“Look at the two sail boats. The one in front is moving slower than the one just in back. The one behind took a sharp tack towards shore to avoid getting in the wind shadow of the one ahead. He’s tacking on the leeward side and the two are converging. The one behind is overtaking the leader to windward. Ah, but now he’s stuck in his wake up against the rocks. I imagine he’s yelling ‘Sea room!’”

This was the narration I had from Rick one Saturday morning in October as he was gazing out the window watching a couple of sail boats in the middle of a race. The vocabulary was mostly unfamiliar to me. Rick’s enthusiasm, however, was infectious. He himself has participated in many sail boat races on the San Francisco Bay, but there has not been much sailing in his life since we’ve been married. I wrote down the conversation in my journal so that I could remember it. For the first couple of weeks, we were able to watch sailing races each weekend, and many sailing vessels often all through out the week. Now that we are on lock down, the sailing boats have mostly disappeared.

While there is virtually no pleasure boating at the moment, marine life does go on and we still have lots of ships to observe as they follow the shipping lanes in and out of St. Malo. Fishing boats, ferries, freighters, even Rescue boats.

Yesterday morning we watched as a large ferry was moving through the bay, being closely followed by both a helicopter and a coast guard speed boat. We then noticed that there was a man shinnying down a rope from the helicopter to the ferry and then back up again. We realized it was a training exercise, as there were no people on the ferry. The coast guard was likely following so closely in case the trainee fell into the sea. Which he did not.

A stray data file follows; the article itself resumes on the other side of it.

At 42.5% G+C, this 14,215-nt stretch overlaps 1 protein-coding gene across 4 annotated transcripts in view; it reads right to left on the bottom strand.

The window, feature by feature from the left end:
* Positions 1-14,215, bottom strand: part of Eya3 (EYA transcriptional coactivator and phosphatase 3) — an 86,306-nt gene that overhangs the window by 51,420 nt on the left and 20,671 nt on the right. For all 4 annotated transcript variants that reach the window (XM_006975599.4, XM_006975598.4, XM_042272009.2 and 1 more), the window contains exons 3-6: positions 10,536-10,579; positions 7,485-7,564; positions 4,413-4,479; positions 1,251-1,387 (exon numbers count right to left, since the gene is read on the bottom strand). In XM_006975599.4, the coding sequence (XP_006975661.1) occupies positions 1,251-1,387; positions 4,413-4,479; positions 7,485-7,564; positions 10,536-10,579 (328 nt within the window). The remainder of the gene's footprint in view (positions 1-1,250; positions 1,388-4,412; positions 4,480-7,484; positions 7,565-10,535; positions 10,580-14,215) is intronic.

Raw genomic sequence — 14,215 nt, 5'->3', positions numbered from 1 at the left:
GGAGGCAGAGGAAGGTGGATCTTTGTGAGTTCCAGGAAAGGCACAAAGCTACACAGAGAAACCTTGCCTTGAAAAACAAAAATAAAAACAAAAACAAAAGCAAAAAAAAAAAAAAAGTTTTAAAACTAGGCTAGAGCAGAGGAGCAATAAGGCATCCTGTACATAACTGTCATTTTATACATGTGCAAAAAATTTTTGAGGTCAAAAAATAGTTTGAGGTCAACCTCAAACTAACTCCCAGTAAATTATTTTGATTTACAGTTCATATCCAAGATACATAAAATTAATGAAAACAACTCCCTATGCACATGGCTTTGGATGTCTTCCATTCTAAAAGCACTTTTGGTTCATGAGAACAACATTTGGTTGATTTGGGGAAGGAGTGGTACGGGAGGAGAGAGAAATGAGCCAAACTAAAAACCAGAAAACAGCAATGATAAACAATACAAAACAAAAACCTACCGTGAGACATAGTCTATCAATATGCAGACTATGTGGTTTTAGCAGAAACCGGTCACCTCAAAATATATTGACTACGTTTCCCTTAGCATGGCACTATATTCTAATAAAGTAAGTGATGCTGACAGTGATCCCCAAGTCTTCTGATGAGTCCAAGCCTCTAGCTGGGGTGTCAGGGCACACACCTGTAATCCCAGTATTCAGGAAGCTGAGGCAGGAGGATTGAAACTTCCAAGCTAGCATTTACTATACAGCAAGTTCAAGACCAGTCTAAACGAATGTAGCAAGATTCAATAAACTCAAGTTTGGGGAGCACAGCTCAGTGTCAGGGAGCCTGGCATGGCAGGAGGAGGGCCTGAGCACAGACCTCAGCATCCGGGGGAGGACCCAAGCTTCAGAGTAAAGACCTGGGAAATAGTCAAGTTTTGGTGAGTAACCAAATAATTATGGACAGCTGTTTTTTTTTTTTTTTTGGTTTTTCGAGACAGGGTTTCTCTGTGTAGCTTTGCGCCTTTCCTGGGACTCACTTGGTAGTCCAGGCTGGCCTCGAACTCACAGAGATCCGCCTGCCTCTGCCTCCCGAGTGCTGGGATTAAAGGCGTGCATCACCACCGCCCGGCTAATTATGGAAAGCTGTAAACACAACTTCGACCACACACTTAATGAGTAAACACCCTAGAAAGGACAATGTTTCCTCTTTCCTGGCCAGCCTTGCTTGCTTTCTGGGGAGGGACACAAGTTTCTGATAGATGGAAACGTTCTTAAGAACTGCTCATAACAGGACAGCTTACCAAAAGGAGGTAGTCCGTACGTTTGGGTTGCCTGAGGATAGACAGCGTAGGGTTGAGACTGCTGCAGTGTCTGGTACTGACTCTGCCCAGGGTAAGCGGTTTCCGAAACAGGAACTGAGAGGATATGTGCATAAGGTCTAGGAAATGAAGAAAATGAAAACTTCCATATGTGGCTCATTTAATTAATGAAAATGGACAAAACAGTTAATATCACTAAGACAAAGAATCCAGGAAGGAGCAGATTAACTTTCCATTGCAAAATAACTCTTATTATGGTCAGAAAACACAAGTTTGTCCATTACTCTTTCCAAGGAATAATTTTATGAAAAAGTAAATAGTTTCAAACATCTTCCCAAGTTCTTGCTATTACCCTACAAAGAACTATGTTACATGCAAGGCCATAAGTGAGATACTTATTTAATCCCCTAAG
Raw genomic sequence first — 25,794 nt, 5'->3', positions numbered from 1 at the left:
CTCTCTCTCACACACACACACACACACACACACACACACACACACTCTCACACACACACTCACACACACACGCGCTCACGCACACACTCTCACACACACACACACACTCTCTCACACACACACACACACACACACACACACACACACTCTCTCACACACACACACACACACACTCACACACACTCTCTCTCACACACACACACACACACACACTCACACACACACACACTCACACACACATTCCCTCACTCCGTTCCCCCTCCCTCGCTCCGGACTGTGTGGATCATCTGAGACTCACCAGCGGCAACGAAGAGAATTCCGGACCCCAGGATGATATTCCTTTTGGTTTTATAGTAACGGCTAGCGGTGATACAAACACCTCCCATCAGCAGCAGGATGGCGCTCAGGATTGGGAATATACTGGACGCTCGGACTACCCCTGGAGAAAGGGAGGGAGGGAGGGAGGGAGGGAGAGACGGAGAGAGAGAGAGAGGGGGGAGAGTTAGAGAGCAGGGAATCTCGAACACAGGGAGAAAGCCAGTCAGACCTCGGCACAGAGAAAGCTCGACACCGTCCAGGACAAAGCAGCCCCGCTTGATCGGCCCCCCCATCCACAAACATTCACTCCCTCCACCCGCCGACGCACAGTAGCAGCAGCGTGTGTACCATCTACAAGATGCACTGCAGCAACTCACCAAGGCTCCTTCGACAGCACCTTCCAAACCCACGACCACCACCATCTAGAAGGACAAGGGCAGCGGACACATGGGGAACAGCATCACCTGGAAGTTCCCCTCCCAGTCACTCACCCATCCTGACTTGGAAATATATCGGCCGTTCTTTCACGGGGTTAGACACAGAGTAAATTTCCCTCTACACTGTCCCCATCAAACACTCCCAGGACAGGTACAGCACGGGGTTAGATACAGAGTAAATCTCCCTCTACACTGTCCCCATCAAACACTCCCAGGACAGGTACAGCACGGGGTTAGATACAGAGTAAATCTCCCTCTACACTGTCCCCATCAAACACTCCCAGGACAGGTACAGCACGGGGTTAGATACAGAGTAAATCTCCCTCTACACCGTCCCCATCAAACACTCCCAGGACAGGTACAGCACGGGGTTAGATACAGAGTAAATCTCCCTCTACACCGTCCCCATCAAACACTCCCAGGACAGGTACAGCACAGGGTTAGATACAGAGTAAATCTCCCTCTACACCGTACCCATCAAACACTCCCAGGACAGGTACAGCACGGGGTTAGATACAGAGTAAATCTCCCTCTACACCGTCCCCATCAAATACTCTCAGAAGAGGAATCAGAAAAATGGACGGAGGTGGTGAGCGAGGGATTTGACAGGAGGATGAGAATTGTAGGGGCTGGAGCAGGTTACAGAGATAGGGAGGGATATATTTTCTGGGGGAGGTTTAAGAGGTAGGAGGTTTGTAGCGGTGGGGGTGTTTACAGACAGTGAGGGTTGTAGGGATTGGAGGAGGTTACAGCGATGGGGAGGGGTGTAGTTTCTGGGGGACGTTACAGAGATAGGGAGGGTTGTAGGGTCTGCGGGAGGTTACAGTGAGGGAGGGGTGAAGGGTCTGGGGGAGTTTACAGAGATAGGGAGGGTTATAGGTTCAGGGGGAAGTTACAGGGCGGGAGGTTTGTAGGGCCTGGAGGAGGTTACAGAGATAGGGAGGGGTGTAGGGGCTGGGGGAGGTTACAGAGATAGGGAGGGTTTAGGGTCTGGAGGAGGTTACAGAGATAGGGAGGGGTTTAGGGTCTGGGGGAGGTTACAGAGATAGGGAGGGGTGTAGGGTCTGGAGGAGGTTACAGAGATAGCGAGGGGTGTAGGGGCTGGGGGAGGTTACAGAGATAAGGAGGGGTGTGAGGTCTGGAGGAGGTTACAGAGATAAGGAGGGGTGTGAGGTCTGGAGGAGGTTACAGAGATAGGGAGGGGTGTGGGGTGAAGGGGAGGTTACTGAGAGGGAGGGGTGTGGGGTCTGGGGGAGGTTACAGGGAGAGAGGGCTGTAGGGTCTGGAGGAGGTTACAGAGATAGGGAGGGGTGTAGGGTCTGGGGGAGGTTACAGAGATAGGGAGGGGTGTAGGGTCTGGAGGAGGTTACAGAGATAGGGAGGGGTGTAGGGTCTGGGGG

There are always fishing boats, mostly trawlers, to watch. One late afternoon we saw a large boat heading out from St. Malo towards the open Atlantic. With the telescope, we could see many fishermen, dressed in their waterproof gear standing side by side on the deck, watching the shore slip past. We could read the name of the ship, it was called the Joseph Roty II.We looked it up and were able to discover that the ship was part of a fishing fleet out of St. Malo called La Compagnie des Pêches. The ship was on its way out for an extended expedition along the north coast of Spain and all of the west coast of France.

While we’re relatively isolated over here, in our beautiful ocean view apartment, knowing no one and able to visit with nobody, it is extremely entertaining for us to watch life go by outside and imagine the sailor’s life. If you have to be locked down, this is not a bad place to be.


Vacationing by the sea is a relatively modern phenomenon. Before the nineteenth century the seashore wasn’t much of a destination. In fact, the whole concept of taking time to relax somewhere only began to be relevant after the industrial revolution when work became routine, grueling and boring. Since England was the the real cradle of factory work, they could be said to have invented the idea of the modern vacation. The word itself comes from vacate, which originally described the end of the children’s school year when they vacated the classroom to go work on the family farm. The association with leisure, relaxation and getting away, came later.